Since Friday 20th Nov. 2020, when the Presidential panel of Justice Ayo Salami, set up by President Muhammadu Buhari submitted it’s report to the President, the media has been awash with all manner of opinions, mostly on the speculated recommendations of the panel to the President. What seems to be a consensus is that Magu was indicted, and because since inception, the commission has been headed by police officers, it was felt that the time has arrived for a change. In getting a replacement, the President should look for one outside the police palace, so said the panel.
Long before the presentation of the report, the body language of those behind the probe, particularly feelers coming from the office of the Attorney General of the Federation and Minister of Justice, Abubakar Malami SAN, have indicated the indictment of Magu in the investigation. Everyone knows that it’s just a matter of formality, for the president to be given the paperwork.
As a pointer to that, few days to the submission of the report, Magu was invited by the Code of Conduct Bureau, CCB, to answer questions on some accounts which were discovered to be undeclared by him. For some reasons, that I feel are not germane enough to warrant what he did, Magu refused to honour that invitation.
To me, that’s a near admission of guilt, or a case of the enforcer of law, disrespecting or refusing to recognize the powers of a constituted authority. From the court of public opinion, Magu must be ready to receive another indictment for that action.
If you know someone is out there waiting to have the opportunity to roast you, you don’t rub oil on your body and stand near the fire. You don’t do anything that would give him an undue advantage. You have made the job extremely easy for him to accomplish, by simply pushing you forward into the fire.
In accepting the Justice Salami report, President Buhari was quoted as saying, “no one is too big to be tackled in the fight against corruption”. And precisely that is where lies my interest, and where we shall continue to hold the President accountable, at least to see if he would not spare those seen as sacred cows.
Magu must go if found wanting, but those accusing Magu must also be probed if the allegations against them are convincingly strong enough to be looked into. What is good for the goose, must be made good for the gander. It is only fair to revisit the popular Yoruba proverb of, if you point an accusing finger at someone, you should check the direction of three of your fingers.
I am not yet a lawyer, although I plan to become one when I grow up, before then, I would borrow a thing or two from the various conversations I have been having with my lawyer friends, one of whom was elevated to the exalted position of SAN last week- Justice is not justice unless it is done in such a way that it is seen to be done. The public would be very happy with the President if he fulfils his promise of, I am for all, I am for none.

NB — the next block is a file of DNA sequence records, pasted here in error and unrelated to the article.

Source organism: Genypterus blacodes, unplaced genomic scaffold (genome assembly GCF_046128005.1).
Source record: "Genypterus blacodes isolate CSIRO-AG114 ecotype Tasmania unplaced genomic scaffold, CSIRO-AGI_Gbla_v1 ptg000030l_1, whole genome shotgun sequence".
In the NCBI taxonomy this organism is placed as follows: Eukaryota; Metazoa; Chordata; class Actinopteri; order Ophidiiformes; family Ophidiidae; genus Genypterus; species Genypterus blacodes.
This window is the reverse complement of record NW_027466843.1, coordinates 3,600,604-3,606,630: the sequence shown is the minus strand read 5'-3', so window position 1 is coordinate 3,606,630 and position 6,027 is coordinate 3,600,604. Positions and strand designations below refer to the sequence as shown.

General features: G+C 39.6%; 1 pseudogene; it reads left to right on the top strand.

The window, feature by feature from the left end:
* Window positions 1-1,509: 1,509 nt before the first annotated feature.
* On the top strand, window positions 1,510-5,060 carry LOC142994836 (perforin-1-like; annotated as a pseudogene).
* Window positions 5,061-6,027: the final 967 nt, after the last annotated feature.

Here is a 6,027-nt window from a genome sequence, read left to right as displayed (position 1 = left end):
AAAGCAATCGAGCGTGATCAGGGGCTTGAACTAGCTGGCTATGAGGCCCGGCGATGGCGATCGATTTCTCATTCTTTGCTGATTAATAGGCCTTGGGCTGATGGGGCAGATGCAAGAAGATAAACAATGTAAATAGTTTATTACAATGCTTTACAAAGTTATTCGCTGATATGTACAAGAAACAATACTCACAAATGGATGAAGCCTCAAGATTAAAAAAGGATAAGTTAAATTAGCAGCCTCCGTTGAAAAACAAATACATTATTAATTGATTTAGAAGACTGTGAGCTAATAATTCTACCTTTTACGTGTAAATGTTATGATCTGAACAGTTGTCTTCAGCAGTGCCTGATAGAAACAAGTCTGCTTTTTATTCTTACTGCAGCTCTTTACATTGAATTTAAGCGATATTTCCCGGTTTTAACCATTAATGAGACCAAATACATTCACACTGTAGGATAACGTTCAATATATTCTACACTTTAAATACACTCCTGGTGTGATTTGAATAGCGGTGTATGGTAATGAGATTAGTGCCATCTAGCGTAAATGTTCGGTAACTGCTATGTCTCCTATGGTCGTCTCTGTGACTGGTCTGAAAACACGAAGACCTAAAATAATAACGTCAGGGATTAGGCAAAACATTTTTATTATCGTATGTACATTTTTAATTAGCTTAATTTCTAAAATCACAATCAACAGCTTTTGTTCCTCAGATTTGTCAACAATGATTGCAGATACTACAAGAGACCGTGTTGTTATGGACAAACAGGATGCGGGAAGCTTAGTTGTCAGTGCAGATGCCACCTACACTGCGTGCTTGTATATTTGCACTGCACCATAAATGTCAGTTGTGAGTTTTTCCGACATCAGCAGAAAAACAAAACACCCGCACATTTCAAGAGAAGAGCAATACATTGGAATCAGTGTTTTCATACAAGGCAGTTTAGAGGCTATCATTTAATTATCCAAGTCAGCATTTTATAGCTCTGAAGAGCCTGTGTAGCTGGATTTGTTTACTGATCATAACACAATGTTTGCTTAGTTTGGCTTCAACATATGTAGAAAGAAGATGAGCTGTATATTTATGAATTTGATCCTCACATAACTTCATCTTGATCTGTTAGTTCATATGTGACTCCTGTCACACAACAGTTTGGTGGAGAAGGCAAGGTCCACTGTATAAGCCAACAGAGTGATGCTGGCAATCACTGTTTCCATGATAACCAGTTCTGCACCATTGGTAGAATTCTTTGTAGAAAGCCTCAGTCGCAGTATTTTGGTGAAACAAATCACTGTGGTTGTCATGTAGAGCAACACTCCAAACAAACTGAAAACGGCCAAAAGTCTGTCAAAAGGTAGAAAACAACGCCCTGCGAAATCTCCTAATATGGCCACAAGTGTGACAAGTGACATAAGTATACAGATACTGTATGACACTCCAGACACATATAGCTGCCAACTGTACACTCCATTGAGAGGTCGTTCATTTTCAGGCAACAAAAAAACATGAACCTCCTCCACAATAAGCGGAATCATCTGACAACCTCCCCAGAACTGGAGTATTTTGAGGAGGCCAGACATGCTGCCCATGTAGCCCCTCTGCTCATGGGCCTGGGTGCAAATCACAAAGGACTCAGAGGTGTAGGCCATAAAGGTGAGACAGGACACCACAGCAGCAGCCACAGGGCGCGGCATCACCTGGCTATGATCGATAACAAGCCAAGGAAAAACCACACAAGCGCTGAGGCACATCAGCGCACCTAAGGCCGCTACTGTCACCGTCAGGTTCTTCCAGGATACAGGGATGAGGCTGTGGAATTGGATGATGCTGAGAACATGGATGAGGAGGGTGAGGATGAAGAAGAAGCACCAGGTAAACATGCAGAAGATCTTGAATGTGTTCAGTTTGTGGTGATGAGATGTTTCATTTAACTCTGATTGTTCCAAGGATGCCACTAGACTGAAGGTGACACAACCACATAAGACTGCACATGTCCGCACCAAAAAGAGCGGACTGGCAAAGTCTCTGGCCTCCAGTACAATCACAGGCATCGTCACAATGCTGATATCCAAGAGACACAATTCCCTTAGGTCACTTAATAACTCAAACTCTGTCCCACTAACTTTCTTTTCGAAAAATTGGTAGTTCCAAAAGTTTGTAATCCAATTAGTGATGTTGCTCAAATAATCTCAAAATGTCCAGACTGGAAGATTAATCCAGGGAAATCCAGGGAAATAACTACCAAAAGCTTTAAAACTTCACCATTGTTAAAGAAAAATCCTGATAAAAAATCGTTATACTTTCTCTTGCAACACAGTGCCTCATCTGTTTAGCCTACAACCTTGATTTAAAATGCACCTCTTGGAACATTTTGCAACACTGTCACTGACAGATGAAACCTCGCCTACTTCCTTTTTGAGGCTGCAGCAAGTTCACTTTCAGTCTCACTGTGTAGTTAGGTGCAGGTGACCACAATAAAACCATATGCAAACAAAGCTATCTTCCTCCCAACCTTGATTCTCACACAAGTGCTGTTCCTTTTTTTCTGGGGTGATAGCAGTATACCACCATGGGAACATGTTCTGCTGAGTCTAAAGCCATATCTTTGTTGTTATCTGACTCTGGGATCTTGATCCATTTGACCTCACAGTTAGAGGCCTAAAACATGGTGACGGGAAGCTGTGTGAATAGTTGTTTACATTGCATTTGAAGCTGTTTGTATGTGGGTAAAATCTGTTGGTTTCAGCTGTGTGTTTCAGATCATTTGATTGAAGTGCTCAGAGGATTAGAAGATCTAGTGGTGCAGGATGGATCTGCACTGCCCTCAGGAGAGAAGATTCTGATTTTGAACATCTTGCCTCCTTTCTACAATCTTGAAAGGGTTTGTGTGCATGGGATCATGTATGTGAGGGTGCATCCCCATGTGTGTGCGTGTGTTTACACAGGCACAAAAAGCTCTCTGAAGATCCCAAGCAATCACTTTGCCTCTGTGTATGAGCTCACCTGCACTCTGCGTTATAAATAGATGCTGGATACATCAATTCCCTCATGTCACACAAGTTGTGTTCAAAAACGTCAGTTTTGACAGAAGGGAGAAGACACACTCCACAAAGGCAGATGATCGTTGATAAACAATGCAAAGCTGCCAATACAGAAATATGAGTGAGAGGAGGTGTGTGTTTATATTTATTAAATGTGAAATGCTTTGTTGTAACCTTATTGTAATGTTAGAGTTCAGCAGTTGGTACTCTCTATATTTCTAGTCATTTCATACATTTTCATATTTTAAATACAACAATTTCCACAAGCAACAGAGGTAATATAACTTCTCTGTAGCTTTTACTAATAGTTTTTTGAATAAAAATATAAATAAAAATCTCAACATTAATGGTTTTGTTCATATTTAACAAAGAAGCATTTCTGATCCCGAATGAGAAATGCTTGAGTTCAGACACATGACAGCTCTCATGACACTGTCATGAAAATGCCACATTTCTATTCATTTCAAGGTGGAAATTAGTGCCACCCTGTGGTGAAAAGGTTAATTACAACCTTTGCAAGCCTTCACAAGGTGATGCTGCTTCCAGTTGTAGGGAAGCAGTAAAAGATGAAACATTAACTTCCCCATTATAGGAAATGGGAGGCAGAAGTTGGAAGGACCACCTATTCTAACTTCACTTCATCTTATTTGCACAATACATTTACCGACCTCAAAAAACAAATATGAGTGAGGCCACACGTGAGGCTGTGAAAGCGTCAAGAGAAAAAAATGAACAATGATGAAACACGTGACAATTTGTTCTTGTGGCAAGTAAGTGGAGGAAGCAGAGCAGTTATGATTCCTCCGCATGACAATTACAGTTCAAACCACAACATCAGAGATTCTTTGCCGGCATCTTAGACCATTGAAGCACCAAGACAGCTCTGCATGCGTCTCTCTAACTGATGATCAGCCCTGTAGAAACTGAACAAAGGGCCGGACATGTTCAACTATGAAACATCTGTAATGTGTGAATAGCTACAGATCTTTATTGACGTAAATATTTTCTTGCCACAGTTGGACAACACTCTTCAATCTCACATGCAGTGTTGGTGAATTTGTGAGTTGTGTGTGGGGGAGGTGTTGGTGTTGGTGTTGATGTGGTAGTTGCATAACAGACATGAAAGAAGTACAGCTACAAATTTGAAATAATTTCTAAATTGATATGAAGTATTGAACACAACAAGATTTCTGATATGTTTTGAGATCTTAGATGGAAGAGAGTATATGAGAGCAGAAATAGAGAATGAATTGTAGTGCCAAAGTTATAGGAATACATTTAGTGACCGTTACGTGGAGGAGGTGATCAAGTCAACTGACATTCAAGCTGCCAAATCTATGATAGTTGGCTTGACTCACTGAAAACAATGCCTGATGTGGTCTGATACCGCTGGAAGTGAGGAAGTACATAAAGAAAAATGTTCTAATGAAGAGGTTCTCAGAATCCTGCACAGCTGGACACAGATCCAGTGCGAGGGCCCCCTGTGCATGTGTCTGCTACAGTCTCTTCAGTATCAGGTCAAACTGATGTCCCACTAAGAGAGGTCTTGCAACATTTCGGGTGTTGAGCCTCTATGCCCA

While I have no quarrel with whoever the authority deems fit to appoint as a replacement for Magu at the anti-graft commission, my major concern is the perceived attempt to punish an institution, because of the offence of an individual. By the provision of the law, the police are the ones vested with the powers to investigate and prosecute.
If because as a police officer Magu had messed up, or a few police officers attached to the EFCC had messed up, is it fair to simply throw away the baby and the bathwater? Must the offense of the child affect the father?
In sieving through the recommendations of the report, the President should look at the powers of the police, as they affect investigations and prosecutions, and see whether or not, bringing someone outside the police would create any inter-agency rivalry, that may mar the smooth running of the anti-graft agency.
The President can pick a replacement from any arm of the security if he so wishes, or elevate from amongst the existing members of staff of the agency, but methinks, without the cooperation of the police, who if humiliated, may not necessarily continue committing their best to the fight, corruption can only become more coerced.
Already, since sometimes in September this year, when the President signed the Nigeria Police bill 2020 into law, which repeals some sections of the Police Act, there has been a lot of disquiet with regards the issue of prosecution. There are rumbles everywhere between the Police Service Commission, the office of the AGF and the Force Headquarters.
Historically, the Nigeria Police are vested with the powers to prosecute criminal cases in the courts, but the new law has come with something different, which may likely cause rifts between the office of the Attorney General of the Federation and the Force Headquarters. PMB must be aware that all is not well between the PSC and the FHQ, with lots of casualties on police performance.
The fate of this quagmire would determine the destiny of the relationship between the new leadership of the EFCC and the Police. And by extension, the future of the fight against corruption in Nigeria.
Ibrahim, a Media Advisor writes from Abuja